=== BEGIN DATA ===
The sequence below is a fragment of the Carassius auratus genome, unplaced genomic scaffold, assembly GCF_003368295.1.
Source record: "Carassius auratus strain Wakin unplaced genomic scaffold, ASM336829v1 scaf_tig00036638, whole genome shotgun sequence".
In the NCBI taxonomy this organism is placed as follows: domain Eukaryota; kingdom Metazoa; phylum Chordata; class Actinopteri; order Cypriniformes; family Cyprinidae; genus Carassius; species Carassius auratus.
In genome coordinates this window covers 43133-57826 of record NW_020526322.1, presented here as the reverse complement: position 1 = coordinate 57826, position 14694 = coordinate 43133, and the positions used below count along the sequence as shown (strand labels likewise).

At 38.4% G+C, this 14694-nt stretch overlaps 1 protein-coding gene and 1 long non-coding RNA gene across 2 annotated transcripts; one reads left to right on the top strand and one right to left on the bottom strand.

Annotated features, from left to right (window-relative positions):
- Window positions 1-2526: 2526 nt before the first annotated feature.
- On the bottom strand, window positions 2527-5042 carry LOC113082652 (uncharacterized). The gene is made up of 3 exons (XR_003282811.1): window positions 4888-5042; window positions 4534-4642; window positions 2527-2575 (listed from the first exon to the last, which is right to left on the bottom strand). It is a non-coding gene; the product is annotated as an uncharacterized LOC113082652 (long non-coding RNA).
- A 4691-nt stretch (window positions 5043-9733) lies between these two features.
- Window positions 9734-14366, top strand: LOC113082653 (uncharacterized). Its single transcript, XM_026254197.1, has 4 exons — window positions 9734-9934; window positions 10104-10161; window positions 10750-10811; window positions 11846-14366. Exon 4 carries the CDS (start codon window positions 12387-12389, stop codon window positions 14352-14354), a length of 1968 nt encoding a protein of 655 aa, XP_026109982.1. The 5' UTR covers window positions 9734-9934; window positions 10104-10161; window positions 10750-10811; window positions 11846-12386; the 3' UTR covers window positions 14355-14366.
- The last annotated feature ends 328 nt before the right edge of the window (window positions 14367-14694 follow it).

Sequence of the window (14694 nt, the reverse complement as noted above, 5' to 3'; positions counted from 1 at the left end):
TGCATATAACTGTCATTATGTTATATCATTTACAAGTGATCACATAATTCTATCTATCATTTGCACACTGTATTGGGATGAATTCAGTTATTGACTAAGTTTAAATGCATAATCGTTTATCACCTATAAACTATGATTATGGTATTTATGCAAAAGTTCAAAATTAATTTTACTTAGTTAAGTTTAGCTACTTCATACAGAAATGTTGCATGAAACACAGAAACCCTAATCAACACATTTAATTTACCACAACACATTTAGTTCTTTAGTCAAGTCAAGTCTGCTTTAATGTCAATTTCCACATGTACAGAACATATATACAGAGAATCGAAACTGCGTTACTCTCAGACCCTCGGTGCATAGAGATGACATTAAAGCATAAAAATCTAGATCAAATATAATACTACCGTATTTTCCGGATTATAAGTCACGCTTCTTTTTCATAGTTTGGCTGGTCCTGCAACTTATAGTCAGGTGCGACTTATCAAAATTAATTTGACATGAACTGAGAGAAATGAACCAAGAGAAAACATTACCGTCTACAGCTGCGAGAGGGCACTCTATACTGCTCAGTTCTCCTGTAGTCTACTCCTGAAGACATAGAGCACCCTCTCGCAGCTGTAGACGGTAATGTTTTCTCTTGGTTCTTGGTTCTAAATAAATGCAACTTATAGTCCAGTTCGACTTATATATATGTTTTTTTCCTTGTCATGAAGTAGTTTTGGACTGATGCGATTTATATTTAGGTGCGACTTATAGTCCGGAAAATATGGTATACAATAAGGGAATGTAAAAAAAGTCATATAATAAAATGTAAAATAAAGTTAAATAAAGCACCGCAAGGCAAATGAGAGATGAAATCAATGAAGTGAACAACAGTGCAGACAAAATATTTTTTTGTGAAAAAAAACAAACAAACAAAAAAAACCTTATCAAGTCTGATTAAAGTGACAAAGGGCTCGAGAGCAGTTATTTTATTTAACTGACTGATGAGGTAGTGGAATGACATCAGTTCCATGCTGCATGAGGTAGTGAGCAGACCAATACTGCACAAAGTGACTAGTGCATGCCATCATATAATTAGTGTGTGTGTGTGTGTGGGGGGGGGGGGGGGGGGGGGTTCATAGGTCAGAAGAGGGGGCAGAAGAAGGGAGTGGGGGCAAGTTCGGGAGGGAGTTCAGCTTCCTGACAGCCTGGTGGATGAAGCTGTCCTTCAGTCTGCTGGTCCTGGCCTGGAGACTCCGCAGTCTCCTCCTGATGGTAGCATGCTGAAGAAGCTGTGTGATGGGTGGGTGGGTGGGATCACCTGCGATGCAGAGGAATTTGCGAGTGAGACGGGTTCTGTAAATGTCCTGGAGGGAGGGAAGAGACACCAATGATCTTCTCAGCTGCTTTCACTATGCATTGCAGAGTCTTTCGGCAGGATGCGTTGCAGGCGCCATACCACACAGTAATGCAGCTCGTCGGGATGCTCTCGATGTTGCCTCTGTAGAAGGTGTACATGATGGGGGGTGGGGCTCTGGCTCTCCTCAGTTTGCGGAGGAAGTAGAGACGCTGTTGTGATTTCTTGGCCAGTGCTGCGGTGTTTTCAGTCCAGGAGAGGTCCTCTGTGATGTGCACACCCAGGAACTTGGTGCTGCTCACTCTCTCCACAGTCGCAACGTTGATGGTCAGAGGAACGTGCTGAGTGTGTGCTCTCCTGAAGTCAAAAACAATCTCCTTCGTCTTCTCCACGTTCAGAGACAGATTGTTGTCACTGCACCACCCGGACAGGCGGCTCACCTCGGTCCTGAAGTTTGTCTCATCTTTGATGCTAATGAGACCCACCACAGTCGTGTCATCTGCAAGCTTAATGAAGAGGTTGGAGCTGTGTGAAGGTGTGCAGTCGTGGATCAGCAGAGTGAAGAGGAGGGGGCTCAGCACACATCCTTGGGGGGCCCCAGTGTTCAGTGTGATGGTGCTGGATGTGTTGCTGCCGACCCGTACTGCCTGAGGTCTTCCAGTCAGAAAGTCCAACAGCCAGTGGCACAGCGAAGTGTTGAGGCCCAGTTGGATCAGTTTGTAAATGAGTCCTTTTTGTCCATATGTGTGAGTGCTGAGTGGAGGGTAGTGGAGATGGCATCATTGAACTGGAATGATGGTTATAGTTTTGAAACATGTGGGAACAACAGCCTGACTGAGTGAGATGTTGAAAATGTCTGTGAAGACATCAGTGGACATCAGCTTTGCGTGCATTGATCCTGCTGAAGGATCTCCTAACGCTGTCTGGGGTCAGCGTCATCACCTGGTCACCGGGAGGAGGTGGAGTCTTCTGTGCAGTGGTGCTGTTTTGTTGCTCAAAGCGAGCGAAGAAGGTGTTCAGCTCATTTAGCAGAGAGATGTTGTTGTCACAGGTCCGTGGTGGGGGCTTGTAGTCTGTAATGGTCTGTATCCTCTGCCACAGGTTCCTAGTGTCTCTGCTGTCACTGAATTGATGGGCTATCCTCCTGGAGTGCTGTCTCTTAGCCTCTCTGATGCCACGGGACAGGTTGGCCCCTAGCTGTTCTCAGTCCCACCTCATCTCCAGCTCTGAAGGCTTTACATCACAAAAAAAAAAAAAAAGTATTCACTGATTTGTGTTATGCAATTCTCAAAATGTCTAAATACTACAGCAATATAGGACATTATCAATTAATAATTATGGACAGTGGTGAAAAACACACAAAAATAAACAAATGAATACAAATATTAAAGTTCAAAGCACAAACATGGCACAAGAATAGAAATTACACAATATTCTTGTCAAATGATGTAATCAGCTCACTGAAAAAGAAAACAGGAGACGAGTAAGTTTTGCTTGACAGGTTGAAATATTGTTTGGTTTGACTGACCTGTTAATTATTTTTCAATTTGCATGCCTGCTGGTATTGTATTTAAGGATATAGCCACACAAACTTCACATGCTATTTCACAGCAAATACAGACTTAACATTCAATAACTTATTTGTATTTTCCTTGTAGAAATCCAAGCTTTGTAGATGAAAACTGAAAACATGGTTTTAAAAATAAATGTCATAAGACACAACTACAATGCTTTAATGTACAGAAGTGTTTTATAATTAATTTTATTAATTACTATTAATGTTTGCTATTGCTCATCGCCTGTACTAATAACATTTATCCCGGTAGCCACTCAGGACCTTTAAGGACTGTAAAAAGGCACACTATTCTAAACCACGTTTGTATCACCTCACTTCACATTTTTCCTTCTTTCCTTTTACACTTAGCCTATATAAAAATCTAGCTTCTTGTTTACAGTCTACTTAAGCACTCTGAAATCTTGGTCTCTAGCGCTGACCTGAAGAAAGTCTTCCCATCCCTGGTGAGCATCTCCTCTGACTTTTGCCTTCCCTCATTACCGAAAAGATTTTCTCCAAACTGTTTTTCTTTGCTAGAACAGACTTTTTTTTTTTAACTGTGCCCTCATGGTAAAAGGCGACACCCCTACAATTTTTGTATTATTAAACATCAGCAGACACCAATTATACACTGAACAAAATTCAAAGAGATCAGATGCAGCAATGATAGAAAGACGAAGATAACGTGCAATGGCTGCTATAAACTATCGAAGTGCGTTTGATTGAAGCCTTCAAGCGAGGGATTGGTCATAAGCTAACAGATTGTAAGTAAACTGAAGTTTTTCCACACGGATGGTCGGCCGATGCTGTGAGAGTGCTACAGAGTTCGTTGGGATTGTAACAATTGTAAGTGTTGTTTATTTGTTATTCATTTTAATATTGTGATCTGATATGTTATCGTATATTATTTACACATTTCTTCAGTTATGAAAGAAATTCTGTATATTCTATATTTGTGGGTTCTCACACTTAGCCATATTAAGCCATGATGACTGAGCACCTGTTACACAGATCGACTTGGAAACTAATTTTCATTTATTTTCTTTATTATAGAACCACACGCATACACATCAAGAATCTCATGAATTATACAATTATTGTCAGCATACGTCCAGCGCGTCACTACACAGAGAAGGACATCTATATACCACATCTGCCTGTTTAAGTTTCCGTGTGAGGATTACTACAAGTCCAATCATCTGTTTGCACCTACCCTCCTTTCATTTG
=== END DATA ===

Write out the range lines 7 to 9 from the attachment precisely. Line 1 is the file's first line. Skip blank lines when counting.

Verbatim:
- Window positions 1-2526: 2526 nt before the first annotated feature.
- On the bottom strand, window positions 2527-5042 carry LOC113082652 (uncharacterized). The gene is made up of 3 exons (XR_003282811.1): window positions 4888-5042; window positions 4534-4642; window positions 2527-2575 (listed from the first exon to the last, which is right to left on the bottom strand). It is a non-coding gene; the product is annotated as an uncharacterized LOC113082652 (long non-coding RNA).
- A 4691-nt stretch (window positions 5043-9733) lies between these two features.